Pubblicato il 19 Marzo 2010 da Veronica Baker
Ieri nessuna novità dal fronte tecnico, il bull market continua infatti indisturbato nella sua corsa.
Ma alcune crepe si iniziano ad intravedere sul fronte greco, il bailout non appare più così sicuro, anzi :
[…]The Greek Finance Ministry Thursday denied reports that the country might seek support from the International Monetary Fund next month amid growing doubts over a European Union-backed bailout package for the country.
“These reports are jokes, they are not true,” said the official requesting anonymity. “These reports do not correspond with reality.”The official said Greece may approach the IMF as early as the Easter weekend of early April for support.But the finance ministry official stressed that Greece hasn't officially sought financial support from the EU, reiterating that Greece has only requested political support from its partners.[….]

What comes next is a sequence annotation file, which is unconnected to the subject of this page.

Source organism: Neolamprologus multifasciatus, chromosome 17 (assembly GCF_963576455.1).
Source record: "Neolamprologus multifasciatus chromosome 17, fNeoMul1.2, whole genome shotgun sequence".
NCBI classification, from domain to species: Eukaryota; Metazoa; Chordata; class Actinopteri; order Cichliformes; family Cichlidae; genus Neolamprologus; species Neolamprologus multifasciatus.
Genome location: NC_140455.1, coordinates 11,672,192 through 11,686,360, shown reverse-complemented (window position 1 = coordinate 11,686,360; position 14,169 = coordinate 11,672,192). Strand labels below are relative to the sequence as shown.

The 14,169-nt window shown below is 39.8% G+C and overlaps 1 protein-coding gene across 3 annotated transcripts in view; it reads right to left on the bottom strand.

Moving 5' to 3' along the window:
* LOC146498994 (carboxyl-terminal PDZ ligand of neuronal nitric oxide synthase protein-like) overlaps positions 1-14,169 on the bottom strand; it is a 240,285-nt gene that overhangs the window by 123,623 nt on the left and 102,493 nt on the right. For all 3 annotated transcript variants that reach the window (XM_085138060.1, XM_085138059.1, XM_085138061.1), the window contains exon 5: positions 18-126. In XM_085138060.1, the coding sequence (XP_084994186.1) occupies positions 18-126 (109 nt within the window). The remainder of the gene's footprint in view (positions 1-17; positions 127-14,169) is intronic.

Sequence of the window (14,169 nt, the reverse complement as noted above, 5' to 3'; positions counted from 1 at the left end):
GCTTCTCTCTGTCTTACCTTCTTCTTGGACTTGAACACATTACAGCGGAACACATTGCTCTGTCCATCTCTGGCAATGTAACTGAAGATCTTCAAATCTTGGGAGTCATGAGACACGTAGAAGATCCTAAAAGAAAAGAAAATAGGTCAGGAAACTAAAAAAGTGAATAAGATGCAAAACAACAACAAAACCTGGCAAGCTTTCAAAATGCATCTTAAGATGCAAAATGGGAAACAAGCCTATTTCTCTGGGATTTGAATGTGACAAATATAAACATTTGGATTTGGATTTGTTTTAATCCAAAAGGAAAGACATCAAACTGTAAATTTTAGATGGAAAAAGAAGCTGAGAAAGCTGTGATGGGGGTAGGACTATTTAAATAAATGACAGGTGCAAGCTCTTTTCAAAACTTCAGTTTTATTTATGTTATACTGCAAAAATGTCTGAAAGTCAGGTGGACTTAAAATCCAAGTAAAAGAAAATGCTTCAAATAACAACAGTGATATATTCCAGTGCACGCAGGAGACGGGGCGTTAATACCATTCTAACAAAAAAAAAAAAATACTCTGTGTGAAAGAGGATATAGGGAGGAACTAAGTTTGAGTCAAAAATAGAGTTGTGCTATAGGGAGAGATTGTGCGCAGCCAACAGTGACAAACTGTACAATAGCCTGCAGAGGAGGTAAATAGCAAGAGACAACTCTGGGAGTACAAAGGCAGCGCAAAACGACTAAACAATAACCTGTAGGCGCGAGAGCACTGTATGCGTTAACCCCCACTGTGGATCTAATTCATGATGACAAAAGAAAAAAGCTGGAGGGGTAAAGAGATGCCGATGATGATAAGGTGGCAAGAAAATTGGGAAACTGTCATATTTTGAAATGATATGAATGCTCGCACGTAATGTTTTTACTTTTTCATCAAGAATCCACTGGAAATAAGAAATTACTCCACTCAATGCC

Ed alla luce di quanto detto, appaiono folli queste dichiarazioni del premier greco :
[…]Greek Prime Minister George Papandreou set a one-week deadline for the European Union to craft a financial aid mechanism for Greece, challenging Germany to give up its doubts about a rescue package.[….]
Nel frattempo, le reazioni dei mercati non si sono fatte attendere :
[…]The yield on Greece’s 10-year government bond rose 14 basis points to 6.23 percent at 2:25 p.m. in Brussels. The euro fell for a second day against the dollar, slipping as much as 0.7 percent to $1.3648.Credit-default swaps on Greek sovereign debt rose 7 basis points to 295, the highest in a week, according to CMA DataVision prices.[….]
E la posizione della Germania non è certo cambiata nell’ultima settimana, nonostante la propaganda dei mass-media stia incessantemente raccontandoci il contrario :
[…]The head of Germany’s Ifo economic research institute on Thursday said the best way to solve the Greek financial crisis is for the country to leave the eurozone.“I would recommend that Greece leaves the European Monetary Union,” Sinn said at a press conference in Berlin. The country should then devalue its currency and a debt moratorium should be put in place, he proposed.”This would be cheaper [for the other Eurozone countries] then to permanently finance Greece,” Sinn said, arguing that Greece’s biggest problem was its elevated foreign trade deficit and not mainly its high public debt.[….]
Credo ci sia poco da aggiungere…